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1221 Avenue of the Americas
1221 Avenue of the Americas 2016.jpg
1221 Avenue of the Americas. 1251 Avenue of the Americas is visible to left.
General information
Status Complete
Type Office
Architectural style International style
Location 1221 Avenue of the Americas
New York, NY 10020
Coordinates 40°45′33″N 73°58′54″W / 40.75917°N 73.98167°W / 40.75917; -73.98167
Construction started 1966
Completed 1969
Opening 1972
Owner Rockefeller Group (Mitsubishi Estate)
Roof 674 feet (205 m)
Top floor 50
Technical details
Floor count 51
Floor area 2,199,982 sq ft (204,385 m2)
Lifts/elevators 36
Design and construction
Architect Wallace Harrison

1221 Avenue of the Americas (formerly also known as the McGraw-Hill Building) is an international-style skyscraper at 1221 Sixth Avenue, in Midtown Manhattan, New York City. The 51-floor structure has a seven-storey base and a simple, cuboid massing. The intentionally featureless facade offers no decoration and consists of red granite piers alternating with glass stripes to underline the tower's verticality. There is a 35-meter setback from Sixth Avenue, featuring a sunken courtyard dominated by the 15-meter abstract steel sculpture named Sun Triangle by Athelstan Spilhaus. The tower's lobby is clad in dark red terrazzo and red marble, and is also decorated with aphorisms by Plato and John F. Kennedy.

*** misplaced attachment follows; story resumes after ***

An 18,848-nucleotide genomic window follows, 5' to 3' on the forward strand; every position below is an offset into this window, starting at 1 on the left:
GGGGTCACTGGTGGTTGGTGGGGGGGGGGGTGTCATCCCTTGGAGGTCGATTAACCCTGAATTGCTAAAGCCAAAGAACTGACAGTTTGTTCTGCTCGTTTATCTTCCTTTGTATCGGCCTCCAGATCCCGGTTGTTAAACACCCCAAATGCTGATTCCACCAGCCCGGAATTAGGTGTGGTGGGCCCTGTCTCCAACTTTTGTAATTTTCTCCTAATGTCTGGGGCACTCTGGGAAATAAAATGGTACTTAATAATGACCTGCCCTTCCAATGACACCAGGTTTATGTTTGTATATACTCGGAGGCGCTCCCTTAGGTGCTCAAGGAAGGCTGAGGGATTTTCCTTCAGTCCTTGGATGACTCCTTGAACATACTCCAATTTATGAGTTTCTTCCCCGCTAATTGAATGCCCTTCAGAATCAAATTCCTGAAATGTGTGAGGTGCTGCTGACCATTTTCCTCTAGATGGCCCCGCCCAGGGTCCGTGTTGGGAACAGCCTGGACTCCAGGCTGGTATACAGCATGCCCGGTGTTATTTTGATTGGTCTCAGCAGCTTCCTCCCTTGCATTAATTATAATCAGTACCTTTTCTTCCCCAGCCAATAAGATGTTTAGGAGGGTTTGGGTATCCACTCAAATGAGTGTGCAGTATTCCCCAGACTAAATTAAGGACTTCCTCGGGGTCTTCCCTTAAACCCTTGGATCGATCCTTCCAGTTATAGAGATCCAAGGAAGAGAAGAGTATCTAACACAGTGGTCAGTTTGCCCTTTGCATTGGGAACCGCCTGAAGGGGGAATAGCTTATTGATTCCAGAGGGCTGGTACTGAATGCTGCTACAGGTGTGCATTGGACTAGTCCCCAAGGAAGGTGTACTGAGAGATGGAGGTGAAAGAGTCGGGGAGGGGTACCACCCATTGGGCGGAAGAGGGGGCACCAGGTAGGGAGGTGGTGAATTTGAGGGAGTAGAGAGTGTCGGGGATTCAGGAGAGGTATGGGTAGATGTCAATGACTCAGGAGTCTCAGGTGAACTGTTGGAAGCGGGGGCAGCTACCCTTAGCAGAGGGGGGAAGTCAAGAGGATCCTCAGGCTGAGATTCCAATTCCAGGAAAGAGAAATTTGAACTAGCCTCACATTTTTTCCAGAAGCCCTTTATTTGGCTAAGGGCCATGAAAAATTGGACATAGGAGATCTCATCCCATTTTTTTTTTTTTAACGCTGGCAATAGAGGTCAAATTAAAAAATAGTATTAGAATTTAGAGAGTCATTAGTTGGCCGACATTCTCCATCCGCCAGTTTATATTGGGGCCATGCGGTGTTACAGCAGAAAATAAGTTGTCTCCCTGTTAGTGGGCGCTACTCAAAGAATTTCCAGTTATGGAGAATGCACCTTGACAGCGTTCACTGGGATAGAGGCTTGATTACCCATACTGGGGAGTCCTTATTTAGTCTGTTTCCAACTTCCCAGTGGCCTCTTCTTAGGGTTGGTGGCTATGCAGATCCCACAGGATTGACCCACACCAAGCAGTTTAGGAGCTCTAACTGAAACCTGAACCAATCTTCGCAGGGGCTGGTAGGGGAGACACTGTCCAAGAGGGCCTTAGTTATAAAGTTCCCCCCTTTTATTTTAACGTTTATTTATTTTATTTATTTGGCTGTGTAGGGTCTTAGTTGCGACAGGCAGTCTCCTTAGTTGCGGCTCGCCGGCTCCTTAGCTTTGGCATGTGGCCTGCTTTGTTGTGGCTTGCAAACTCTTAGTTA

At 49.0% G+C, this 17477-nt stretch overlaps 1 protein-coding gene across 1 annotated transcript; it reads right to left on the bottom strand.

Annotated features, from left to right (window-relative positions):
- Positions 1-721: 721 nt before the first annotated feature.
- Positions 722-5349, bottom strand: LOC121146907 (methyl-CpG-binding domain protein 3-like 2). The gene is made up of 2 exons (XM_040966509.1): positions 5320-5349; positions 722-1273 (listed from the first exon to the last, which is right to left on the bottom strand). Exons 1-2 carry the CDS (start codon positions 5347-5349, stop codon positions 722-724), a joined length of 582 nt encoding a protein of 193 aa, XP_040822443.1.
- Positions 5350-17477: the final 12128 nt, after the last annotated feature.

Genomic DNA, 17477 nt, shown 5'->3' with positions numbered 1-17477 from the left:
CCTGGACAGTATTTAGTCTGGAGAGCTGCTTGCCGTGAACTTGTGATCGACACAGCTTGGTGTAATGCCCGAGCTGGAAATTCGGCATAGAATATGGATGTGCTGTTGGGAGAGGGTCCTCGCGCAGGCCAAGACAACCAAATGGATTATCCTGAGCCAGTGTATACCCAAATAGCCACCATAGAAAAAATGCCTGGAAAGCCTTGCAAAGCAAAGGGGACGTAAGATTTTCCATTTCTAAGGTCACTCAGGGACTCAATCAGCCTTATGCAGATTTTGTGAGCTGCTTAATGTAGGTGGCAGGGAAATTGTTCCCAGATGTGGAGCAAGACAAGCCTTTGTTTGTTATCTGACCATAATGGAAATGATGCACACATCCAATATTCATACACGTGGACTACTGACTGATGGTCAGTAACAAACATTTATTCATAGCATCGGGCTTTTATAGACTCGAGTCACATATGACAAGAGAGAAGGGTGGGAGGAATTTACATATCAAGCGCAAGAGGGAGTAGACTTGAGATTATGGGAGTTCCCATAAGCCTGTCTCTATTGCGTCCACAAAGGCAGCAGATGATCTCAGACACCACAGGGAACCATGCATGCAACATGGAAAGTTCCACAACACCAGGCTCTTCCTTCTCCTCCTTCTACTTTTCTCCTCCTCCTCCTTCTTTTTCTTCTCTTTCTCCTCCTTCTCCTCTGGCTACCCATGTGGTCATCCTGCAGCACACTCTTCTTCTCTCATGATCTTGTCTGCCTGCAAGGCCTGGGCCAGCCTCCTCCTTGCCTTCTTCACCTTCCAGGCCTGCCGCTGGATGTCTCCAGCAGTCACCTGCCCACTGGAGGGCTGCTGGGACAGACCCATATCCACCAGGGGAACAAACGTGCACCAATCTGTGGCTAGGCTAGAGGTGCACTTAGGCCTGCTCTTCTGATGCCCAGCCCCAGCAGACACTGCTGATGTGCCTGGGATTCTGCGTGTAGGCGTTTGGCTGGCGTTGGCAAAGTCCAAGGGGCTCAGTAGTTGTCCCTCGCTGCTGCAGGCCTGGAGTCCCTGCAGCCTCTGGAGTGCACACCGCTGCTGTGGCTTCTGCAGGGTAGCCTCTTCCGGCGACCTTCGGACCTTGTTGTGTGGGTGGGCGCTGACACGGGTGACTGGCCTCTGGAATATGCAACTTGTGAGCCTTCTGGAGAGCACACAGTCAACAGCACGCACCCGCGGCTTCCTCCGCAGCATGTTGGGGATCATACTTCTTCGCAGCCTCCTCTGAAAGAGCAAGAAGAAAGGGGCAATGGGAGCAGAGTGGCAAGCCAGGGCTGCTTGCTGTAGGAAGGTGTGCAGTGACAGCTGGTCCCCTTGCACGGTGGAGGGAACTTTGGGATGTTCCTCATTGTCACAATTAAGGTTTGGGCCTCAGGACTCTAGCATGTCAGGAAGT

The building was part of the later Rockefeller Center expansion (1960s–1970s) dubbed the "XYZ Buildings". Their plans were first drawn in 1963 by the Rockefeller family's architect, Wallace Harrison, of the architectural firm Harrison & Abramovitz. Their letters correspond to their height. 1251 Avenue of the Americas is the "X" Building as it is the tallest at 750 ft (229 m) and 54 stories, and was the first completed, in 1971. The "Y" is 1221 Avenue of the Americas, which was the second tower completed (1973) and is the second in height (674 ft and 51 stories). The "Z" Building, the shortest and the youngest, is 1211 Avenue of the Americas with 45 stories (592 ft). It is the 80th tallest building in New York.

The building is the former headquarters of McGraw-Hill Financial, from which it derived its former name. Other tenants include Sirius XM Satellite Radio, whose headquarters and broadcast facility are in the building, and the law firm White & Case.

The sunken courtyard of this building contains a large metal triangle designed by Athelstan Spilhaus and fabricated by Tyler Elevator Products, arranged so the Sun aligns with its sides at solstices and equinoxes. When built, the southwestern corner held a display of scale models of planets in the Solar System. A mosaic map of the Earth survives in the northwestern corner.

In 2009, the structure earned LEED (Certified level designation) for Existing Buildings certification from USGBC.

Sunken courtyard
World maps and sculpture Sun Triangle
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